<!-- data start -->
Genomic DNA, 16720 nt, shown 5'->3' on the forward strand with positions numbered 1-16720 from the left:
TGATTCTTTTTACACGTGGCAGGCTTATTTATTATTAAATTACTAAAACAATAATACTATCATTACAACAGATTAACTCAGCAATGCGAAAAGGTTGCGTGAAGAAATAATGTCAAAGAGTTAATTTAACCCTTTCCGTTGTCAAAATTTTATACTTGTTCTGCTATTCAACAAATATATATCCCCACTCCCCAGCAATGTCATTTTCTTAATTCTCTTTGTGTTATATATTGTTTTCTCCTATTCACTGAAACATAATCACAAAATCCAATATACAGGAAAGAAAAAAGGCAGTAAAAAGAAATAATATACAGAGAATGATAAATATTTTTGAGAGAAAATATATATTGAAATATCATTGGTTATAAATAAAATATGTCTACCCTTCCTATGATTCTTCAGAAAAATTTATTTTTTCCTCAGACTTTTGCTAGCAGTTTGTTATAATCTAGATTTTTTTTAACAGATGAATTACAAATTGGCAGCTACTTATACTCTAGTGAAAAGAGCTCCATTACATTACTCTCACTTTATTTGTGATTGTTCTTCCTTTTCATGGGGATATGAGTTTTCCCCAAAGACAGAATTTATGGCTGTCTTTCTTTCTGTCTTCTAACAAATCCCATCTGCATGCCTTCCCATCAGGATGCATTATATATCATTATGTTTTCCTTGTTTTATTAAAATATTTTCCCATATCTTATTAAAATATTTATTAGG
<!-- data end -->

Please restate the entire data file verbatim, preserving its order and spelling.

Genomic DNA, 16720 nt, shown 5'->3' on the forward strand with positions numbered 1-16720 from the left:
TGATTCTTTTTACACGTGGCAGGCTTATTTATTATTAAATTACTAAAACAATAATACTATCATTACAACAGATTAACTCAGCAATGCGAAAAGGTTGCGTGAAGAAATAATGTCAAAGAGTTAATTTAACCCTTTCCGTTGTCAAAATTTTATACTTGTTCTGCTATTCAACAAATATATATCCCCACTCCCCAGCAATGTCATTTTCTTAATTCTCTTTGTGTTATATATTGTTTTCTCCTATTCACTGAAACATAATCACAAAATCCAATATACAGGAAAGAAAAAAGGCAGTAAAAAGAAATAATATACAGAGAATGATAAATATTTTTGAGAGAAAATATATATTGAAATATCATTGGTTATAAATAAAATATGTCTACCCTTCCTATGATTCTTCAGAAAAATTTATTTTTTCCTCAGACTTTTGCTAGCAGTTTGTTATAATCTAGATTTTTTTTAACAGATGAATTACAAATTGGCAGCTACTTATACTCTAGTGAAAAGAGCTCCATTACATTACTCTCACTTTATTTGTGATTGTTCTTCCTTTTCATGGGGATATGAGTTTTCCCCAAAGACAGAATTTATGGCTGTCTTTCTTTCTGTCTTCTAACAAATCCCATCTGCATGCCTTCCCATCAGGATGCATTATATATCATTATGTTTTCCTTGTTTTATTAAAATATTTTCCCATATCTTATTAAAATATTTATTAGG